Love means many different things to different people. Our definitions of love are not all the same, and this can be a source of confusion and conflict in a relationship.
John Money, a world-famous sexologist, developed the concept of “love maps.” A love map is a mental blueprint, of sorts, that we carry internally. It is our idea of the ideal love partner.
Draw your own “love map” on a blank sheet of paper. Create a diagram of how you envision your ideal love relationship.
Then turn your paper over.
Take a few minutes to jot down key attributes that you consider central or necessary for a committed love relationship to thrive (such as, trust, respect, sex, humor, etc.). Because love is a unique experience, your list will likely differ from others’ lists.
After you have your list complete, rank the order of importance of your chosen attributes, with 1 being the most important and 10 being the least important. For example, which is more important to you, humor or sex?
Then consider the twelve central features of love developed by a marriage and family researcher, Beverley Fehr. Fehr (1988) paid particular attention to how individuals assess or appraise the essential aspects of love, or what she termed love prototypes. The top twelve central features of love according to Fehr’s research, by order of importance are:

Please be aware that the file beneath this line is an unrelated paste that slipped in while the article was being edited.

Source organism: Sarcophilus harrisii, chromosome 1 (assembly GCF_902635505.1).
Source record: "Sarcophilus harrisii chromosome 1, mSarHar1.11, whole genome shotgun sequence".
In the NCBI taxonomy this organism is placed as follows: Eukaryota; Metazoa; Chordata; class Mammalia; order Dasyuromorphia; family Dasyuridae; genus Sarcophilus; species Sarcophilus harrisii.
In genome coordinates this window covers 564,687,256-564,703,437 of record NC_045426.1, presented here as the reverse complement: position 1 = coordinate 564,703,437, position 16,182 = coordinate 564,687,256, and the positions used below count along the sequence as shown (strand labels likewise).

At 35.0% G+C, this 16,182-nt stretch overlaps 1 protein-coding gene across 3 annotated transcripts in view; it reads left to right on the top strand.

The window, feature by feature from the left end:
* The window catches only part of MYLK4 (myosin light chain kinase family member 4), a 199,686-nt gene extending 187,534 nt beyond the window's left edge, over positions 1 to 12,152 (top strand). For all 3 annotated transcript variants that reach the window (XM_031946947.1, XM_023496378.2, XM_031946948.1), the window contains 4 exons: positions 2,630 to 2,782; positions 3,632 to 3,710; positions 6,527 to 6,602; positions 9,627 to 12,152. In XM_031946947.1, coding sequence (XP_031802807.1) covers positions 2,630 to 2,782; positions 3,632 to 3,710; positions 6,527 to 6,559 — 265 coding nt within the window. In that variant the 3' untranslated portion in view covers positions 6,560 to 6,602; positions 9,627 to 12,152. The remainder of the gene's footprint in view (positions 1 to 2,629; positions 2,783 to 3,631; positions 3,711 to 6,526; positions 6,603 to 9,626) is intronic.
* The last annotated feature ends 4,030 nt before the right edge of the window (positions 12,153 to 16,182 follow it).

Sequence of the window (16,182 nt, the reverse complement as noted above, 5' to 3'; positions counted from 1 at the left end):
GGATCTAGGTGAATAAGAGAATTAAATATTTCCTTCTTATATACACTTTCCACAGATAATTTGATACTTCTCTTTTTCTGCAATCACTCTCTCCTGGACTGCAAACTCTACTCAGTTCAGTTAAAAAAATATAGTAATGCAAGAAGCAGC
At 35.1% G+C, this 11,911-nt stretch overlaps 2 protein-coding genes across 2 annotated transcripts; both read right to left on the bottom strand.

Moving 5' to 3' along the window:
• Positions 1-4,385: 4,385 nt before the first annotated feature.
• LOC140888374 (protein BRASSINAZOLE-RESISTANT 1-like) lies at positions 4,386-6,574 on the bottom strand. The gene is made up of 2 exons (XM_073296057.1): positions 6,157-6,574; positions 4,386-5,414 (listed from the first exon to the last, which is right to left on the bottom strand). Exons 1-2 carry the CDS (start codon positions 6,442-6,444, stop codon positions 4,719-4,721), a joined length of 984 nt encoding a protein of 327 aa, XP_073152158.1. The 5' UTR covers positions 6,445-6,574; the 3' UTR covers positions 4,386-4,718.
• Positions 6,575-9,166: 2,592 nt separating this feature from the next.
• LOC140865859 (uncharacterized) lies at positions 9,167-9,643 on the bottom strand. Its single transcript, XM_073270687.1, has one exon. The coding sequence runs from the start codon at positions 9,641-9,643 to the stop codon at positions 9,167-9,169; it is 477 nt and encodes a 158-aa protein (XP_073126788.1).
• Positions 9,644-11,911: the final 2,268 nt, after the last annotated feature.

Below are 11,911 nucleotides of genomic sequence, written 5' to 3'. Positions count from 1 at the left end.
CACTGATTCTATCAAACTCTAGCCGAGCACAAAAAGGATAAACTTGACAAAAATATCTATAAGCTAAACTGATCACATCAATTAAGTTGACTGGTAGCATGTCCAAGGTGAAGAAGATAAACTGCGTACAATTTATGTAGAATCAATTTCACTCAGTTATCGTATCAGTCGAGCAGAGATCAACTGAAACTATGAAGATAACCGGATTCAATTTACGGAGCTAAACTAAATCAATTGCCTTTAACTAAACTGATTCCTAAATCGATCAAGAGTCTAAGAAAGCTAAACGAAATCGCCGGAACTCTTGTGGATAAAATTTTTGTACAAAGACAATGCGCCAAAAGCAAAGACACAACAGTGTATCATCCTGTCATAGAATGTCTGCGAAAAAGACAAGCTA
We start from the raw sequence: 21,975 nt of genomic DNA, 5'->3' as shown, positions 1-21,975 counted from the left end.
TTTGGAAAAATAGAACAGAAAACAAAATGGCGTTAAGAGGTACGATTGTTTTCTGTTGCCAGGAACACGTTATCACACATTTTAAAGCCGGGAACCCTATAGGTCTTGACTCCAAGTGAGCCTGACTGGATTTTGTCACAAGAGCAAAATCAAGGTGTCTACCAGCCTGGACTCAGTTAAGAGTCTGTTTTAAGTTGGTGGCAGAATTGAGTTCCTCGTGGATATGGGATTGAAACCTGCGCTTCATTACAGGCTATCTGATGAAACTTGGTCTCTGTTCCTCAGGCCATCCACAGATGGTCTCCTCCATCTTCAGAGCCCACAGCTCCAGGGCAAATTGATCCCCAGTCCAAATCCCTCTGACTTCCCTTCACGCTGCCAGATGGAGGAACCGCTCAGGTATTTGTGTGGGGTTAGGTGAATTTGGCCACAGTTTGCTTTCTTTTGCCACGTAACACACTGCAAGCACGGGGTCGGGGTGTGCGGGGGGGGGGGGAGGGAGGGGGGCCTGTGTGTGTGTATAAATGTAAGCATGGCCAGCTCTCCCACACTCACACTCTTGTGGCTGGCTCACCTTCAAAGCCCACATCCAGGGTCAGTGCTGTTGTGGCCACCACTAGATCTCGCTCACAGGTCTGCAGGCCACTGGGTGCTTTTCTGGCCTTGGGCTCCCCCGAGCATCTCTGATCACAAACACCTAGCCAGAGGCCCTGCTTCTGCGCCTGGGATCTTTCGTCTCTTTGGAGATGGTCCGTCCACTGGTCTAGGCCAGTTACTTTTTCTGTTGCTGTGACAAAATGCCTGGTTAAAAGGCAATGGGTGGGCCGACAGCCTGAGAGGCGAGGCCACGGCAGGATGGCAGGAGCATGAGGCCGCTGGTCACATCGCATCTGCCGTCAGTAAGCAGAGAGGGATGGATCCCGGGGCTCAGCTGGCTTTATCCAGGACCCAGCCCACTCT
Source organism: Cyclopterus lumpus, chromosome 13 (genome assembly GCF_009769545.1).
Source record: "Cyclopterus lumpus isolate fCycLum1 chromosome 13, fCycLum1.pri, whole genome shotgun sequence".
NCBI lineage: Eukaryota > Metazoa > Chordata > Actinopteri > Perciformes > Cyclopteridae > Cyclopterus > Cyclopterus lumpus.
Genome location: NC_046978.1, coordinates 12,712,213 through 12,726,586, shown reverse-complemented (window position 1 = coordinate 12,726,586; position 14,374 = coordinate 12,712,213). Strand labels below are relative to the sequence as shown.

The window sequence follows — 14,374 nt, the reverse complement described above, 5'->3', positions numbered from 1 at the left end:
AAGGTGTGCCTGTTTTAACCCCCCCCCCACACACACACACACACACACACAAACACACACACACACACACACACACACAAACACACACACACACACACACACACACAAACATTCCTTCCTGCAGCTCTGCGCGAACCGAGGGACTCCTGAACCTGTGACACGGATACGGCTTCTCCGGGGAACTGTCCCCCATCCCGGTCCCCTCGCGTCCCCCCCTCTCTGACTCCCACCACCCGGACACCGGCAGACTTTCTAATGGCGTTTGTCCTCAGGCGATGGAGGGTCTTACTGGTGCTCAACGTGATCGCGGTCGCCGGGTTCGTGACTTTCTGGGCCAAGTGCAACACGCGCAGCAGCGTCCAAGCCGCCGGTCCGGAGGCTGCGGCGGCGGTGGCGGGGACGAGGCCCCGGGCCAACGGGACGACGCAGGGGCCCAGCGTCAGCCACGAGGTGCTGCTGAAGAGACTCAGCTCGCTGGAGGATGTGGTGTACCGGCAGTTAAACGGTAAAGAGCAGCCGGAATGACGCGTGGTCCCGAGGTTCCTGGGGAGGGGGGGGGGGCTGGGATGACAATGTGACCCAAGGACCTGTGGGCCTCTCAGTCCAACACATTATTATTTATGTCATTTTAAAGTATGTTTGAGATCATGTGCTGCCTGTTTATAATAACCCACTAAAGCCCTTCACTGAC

- Desire to promote the well-being of the other
- Accepting the other without wanting to change the other
- A desire to be in the other’s company
- Consideration of / and interest in the other
Does your love prototype list include any attributes or characteristics of love that Fehr’s list does not? If so, why do you think that is? How does your list compare to Fehr’s findings?
It is interesting to do this activity with your partner to see how your “love maps” are similar or different. Extreme differences are typically those areas where your relationship experiences the most distress and conflict.
Check out this interesting video about love maps!